In the final days of 2023, the Commission nationale de l’informatique et des libertés (CNIL), imposed a € 32 million fine on Amazon France Logistique. The CNIL is the authority responsible for protecting data and overseeing compliance with France’s adaptation of the European General Data Protection Regulation (GDPR), the Loi Informatique et Libertés. Amazon France Logistique (AFL) is the subsidiary of Amazon EU SARL tasked with managing the Amazon group’s warehouses in France.
In 2019, the CNIL was prompted to investigate AFL’s practices after articles appeared in the media describing potential violations of French privacy law, and the CNIL received complaints from employees. The investigation revealed that, as part of their jobs, AFL warehouse employees are use personal scanners to document the storage, packing, and removal of items in Amazon warehouses. The data collected by the scanners includes measures of work interruptions and the length of time between item scans – whether successive items were scanned within 1.25 seconds of one another or not. The data collected was preserved within the system for 31 days.
The CNIL found that the pressure placed on employees by the mandatory scanners contributed directly to the company’s profits, and gave AFL a competitive advantage over other companies in the market for online sales. The Commission concluded that AFL had breached several provisions of the GDPR:
- Article 5.1.c., which mandates the minimization of data collected. In this case, the CNIL considered that AFL could have obtained by less intrusive, less comprehensive means the information needed for management to determine whether employees required additional training or assistance. According to the CNIL, aggregated weekly data would suffice, along with real time data legitimately collected; it was not necessary to surveil every detail of employees’ quality and productivity indicators for an entire month. Additionally, the CNIL determined that AFL’s work schedule and planning needs could be met through the use of aggregated data rather than the collection and retention of every detail of the data and statistical indicators furnished by the scanners.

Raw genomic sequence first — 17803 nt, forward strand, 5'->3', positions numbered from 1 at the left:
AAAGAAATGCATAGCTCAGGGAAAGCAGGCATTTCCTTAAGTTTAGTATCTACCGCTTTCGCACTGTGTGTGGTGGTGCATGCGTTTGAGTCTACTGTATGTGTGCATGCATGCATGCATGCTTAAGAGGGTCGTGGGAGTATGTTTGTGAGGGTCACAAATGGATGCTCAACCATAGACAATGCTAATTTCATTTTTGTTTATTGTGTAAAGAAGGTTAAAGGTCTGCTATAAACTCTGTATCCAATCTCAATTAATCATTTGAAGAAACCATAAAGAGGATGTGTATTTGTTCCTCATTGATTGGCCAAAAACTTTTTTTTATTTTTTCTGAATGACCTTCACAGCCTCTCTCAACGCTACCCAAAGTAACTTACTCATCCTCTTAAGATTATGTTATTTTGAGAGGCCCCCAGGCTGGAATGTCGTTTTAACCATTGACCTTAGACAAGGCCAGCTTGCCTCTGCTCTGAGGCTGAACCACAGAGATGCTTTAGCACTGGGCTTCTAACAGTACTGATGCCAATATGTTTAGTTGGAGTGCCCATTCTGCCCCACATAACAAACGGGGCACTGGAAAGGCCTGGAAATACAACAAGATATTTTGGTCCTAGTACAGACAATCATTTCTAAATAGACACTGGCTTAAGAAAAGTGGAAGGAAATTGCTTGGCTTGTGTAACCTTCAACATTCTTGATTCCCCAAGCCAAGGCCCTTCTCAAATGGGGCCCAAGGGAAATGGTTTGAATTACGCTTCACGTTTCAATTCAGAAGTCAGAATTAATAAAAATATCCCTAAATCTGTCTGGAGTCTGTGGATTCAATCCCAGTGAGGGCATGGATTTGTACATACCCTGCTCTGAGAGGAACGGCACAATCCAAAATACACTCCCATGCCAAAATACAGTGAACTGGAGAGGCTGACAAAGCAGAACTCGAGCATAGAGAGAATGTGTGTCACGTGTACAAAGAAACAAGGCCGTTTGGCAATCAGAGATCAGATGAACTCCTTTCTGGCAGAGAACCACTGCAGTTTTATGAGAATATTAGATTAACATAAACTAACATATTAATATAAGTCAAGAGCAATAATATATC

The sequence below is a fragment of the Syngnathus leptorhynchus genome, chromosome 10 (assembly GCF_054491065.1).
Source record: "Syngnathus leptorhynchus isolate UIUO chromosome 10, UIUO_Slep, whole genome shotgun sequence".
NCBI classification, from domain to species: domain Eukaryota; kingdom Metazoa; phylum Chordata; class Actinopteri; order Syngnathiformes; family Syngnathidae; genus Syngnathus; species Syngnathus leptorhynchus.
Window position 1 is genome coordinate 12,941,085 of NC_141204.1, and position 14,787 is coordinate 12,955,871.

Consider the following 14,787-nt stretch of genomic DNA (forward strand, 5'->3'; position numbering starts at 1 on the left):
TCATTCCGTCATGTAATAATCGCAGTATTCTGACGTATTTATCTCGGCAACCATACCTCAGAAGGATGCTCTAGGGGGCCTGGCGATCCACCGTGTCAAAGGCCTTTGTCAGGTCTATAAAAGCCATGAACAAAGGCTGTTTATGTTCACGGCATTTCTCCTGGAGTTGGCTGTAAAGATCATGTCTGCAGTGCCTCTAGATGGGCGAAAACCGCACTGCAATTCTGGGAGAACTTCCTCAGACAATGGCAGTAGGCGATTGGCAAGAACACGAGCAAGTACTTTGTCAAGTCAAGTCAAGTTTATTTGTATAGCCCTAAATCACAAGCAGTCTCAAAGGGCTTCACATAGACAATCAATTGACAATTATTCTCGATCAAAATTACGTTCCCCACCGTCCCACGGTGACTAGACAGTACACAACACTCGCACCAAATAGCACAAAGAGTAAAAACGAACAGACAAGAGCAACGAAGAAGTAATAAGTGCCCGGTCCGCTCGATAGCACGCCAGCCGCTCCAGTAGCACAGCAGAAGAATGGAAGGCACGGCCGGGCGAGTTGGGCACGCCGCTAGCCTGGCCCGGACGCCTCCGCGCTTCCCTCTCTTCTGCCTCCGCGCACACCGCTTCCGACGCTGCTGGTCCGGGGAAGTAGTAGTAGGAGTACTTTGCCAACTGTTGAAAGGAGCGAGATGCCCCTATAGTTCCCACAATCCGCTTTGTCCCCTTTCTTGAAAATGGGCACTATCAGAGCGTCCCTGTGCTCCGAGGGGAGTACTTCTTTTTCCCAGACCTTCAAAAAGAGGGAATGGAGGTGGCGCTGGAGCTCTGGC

- Article 6, which requires that a legitimate and lawful purpose underlie the collection of personal data. Here, the CNIL found that the AFL’s processing of three indicators was unlawful: latencies of under ten minutes, latencies of over ten minutes, and very quick scanning times.
- Articles 12 and 13, due to the failure of AFL to inform temporary workers of the collection of personal data using the scanners, and the failure to properly inform employees and visitors of the use of video surveillance.
- Article 32, which requires companies to take adequate measures to secure the personal data it collects. The CNIL determined that access to AFL’s video surveillance software was not secure, not personalized, and not traceable.
Under Article 83 of the GDPR and as applicable here, infringements of Articles 5, 6, 12, and 13 of the statute may result in the imposition of administrative fines not exceeding €20 million or — for businesses — 4% of total worldwide annual turnover for the preceding year. Article 83 requires that fines imposed pursuant to the statute be effective, proportional, and have an appropriate deterrent effect, and that they take into account the nature, gravity, duration, and character of the infringement, attempts at remediation, and previous infringements, among other factors. In light of these considerations, the restricted committee of the CNIL decided to impose an administrative finer of €32 million and to publish its decision on the CNIL and Légifrance sites, where, after two years, the company will no longer be identified by name.